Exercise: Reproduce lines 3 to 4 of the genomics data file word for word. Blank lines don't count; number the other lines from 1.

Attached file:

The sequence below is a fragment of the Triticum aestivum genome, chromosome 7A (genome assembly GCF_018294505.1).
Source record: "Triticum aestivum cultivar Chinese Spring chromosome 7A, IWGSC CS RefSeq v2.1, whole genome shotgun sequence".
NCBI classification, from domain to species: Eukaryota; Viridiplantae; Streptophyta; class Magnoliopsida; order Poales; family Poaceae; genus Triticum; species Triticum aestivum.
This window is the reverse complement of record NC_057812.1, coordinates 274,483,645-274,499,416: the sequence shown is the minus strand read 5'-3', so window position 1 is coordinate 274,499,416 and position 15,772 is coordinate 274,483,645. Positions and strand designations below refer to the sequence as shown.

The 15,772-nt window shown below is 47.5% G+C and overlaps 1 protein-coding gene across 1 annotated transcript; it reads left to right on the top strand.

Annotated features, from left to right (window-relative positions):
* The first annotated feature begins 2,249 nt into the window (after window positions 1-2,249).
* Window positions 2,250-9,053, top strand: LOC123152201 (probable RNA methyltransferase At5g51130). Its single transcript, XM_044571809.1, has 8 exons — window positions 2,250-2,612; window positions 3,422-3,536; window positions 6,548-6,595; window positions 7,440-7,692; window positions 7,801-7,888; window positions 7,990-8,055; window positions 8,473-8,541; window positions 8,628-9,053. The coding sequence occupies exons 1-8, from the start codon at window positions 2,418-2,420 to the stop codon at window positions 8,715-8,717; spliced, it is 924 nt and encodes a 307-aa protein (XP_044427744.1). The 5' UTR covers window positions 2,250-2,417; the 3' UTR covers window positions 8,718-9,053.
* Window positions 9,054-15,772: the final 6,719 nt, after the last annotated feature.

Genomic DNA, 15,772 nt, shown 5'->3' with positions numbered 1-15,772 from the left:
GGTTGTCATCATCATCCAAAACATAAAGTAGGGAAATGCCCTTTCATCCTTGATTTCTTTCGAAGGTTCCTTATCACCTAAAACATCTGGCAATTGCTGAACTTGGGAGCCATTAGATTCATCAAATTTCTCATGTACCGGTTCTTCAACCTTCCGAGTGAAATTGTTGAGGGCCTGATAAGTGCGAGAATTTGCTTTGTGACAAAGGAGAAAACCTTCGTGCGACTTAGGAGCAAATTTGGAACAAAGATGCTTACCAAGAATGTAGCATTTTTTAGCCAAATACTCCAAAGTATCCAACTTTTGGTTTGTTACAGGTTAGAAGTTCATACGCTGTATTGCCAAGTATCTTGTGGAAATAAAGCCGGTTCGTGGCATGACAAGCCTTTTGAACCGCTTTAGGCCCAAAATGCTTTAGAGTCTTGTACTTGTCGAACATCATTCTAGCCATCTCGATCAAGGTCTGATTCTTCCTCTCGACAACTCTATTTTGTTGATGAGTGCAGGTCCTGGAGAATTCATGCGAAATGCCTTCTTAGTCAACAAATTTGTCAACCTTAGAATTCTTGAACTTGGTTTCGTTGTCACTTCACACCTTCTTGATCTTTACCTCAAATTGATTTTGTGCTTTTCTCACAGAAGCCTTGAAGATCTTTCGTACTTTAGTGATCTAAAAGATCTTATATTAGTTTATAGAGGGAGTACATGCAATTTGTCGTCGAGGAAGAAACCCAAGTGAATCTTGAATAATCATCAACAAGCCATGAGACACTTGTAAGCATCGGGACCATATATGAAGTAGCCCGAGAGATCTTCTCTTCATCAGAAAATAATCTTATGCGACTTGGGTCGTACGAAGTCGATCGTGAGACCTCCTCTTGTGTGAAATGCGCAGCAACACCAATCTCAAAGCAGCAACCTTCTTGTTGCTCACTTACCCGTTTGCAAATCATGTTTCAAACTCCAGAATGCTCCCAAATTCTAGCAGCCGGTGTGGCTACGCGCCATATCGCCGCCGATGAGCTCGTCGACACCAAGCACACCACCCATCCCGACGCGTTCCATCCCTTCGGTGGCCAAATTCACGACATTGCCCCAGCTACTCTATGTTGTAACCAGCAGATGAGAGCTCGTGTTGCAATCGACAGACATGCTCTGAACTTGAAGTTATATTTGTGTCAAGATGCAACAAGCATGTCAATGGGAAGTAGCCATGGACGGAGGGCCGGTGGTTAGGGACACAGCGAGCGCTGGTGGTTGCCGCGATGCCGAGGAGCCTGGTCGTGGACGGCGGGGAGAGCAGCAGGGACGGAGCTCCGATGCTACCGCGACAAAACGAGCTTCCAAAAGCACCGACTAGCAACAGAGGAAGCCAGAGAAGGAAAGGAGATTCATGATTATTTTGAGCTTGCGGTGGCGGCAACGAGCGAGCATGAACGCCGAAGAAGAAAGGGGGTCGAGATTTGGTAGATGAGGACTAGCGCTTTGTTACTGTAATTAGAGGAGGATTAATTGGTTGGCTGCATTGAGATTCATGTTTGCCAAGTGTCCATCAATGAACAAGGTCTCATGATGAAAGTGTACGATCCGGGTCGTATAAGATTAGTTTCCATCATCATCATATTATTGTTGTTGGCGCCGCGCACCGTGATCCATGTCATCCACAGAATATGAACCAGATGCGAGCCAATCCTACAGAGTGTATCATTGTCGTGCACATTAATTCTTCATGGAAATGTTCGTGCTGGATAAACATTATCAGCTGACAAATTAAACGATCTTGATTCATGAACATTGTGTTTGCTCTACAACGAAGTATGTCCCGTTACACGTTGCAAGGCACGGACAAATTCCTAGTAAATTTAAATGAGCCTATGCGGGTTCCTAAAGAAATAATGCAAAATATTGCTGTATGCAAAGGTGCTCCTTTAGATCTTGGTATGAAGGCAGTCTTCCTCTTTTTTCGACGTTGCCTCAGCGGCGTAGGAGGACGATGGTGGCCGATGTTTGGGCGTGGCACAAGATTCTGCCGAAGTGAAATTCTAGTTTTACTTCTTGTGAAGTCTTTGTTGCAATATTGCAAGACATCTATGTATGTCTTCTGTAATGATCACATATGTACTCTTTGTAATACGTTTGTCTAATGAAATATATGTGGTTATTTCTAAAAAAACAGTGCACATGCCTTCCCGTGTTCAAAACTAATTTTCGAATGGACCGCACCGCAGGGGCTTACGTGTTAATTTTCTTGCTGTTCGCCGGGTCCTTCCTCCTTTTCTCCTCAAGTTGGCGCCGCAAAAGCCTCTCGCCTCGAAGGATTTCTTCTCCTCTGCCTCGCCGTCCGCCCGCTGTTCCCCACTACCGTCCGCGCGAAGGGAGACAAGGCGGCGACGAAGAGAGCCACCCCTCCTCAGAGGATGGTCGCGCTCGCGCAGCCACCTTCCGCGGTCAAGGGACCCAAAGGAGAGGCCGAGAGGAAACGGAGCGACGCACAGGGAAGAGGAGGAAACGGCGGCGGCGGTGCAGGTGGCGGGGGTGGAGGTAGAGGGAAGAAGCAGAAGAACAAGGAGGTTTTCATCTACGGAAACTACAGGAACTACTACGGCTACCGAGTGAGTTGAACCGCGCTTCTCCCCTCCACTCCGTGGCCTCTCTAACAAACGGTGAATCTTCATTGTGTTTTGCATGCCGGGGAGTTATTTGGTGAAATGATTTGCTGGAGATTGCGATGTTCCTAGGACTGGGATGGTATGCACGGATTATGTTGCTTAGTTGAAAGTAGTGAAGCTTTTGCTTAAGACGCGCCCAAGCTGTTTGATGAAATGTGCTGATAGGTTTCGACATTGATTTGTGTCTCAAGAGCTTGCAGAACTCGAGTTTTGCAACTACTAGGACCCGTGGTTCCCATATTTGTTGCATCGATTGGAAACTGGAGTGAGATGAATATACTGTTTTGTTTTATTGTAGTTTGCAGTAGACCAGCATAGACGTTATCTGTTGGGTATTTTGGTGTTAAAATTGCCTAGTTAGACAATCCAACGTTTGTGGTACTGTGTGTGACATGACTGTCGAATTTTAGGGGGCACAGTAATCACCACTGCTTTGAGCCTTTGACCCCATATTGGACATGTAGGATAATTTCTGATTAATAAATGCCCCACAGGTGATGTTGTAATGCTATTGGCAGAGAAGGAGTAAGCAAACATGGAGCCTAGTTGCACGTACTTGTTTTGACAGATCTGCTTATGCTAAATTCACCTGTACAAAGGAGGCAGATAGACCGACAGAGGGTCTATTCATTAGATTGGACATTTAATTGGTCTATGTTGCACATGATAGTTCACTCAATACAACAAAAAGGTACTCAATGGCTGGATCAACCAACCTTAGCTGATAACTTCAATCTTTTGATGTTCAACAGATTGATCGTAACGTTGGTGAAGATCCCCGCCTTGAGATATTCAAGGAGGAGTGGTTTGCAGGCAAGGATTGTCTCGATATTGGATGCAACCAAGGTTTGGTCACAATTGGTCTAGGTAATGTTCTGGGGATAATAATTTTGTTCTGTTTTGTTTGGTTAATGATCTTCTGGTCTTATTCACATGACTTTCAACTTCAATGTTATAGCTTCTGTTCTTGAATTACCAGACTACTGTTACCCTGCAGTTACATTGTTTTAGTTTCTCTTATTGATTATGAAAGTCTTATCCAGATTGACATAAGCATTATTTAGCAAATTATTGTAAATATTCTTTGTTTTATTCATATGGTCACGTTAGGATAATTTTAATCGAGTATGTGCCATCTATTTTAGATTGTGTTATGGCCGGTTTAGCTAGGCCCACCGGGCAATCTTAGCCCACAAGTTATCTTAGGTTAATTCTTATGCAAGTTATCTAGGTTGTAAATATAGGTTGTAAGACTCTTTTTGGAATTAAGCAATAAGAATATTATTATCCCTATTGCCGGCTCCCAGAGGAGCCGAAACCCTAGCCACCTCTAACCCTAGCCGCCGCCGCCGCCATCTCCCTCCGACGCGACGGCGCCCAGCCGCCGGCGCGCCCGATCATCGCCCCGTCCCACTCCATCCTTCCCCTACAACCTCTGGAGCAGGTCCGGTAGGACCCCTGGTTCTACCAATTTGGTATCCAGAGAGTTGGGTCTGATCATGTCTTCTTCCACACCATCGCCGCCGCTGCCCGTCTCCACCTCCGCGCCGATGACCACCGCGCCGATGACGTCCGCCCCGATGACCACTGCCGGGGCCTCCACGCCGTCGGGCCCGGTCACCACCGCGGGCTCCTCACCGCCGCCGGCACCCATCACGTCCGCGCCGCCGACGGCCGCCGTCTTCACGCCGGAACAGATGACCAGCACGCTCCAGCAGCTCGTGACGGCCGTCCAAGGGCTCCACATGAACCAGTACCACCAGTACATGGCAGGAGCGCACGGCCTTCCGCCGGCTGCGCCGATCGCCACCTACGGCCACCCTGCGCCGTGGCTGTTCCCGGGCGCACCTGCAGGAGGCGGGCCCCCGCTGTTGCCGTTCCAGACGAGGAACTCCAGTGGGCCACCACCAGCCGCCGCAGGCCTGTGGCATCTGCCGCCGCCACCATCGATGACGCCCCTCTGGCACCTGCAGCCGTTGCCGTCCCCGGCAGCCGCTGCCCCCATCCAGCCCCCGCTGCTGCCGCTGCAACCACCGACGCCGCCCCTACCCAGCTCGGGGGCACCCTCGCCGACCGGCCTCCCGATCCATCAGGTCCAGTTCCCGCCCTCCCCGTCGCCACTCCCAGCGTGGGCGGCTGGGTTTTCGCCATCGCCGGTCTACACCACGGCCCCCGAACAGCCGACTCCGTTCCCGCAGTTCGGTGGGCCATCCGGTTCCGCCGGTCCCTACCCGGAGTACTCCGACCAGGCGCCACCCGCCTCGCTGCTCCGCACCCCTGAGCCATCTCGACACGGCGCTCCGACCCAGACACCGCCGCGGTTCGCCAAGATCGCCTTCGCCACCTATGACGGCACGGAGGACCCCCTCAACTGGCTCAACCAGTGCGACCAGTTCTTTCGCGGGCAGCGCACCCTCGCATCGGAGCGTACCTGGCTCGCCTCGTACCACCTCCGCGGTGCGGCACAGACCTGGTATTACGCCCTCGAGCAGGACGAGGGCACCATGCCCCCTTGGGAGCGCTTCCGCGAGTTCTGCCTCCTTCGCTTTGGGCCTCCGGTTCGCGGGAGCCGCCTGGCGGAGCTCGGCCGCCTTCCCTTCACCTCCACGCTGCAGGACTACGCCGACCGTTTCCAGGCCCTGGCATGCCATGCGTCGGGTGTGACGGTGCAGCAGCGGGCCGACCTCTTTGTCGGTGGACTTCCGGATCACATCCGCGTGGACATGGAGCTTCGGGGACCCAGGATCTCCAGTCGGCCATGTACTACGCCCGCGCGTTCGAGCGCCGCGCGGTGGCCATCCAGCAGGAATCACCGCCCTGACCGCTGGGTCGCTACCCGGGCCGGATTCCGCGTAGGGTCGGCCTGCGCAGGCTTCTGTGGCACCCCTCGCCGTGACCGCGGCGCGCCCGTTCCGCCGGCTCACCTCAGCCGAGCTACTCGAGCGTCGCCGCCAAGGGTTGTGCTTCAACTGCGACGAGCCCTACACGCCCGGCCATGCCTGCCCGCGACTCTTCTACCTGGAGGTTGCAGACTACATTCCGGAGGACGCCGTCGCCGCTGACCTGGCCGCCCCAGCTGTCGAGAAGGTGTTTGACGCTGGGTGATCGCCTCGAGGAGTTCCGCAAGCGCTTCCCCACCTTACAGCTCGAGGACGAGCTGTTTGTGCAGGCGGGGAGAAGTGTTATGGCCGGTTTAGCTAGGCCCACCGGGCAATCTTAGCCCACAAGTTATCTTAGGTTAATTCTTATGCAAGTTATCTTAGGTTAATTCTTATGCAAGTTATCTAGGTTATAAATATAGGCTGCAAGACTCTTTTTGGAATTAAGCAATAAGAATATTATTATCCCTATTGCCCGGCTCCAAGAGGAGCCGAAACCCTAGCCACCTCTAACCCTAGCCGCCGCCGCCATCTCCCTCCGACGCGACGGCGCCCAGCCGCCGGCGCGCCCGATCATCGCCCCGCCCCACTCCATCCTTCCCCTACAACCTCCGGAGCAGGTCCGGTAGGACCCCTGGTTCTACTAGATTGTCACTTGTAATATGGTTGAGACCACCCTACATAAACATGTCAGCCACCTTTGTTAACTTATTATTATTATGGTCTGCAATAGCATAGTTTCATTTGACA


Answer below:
NCBI classification, from domain to species: Eukaryota; Viridiplantae; Streptophyta; class Magnoliopsida; order Poales; family Poaceae; genus Triticum; species Triticum aestivum.
This window is the reverse complement of record NC_057812.1, coordinates 274,483,645-274,499,416: the sequence shown is the minus strand read 5'-3', so window position 1 is coordinate 274,499,416 and position 15,772 is coordinate 274,483,645. Positions and strand designations below refer to the sequence as shown.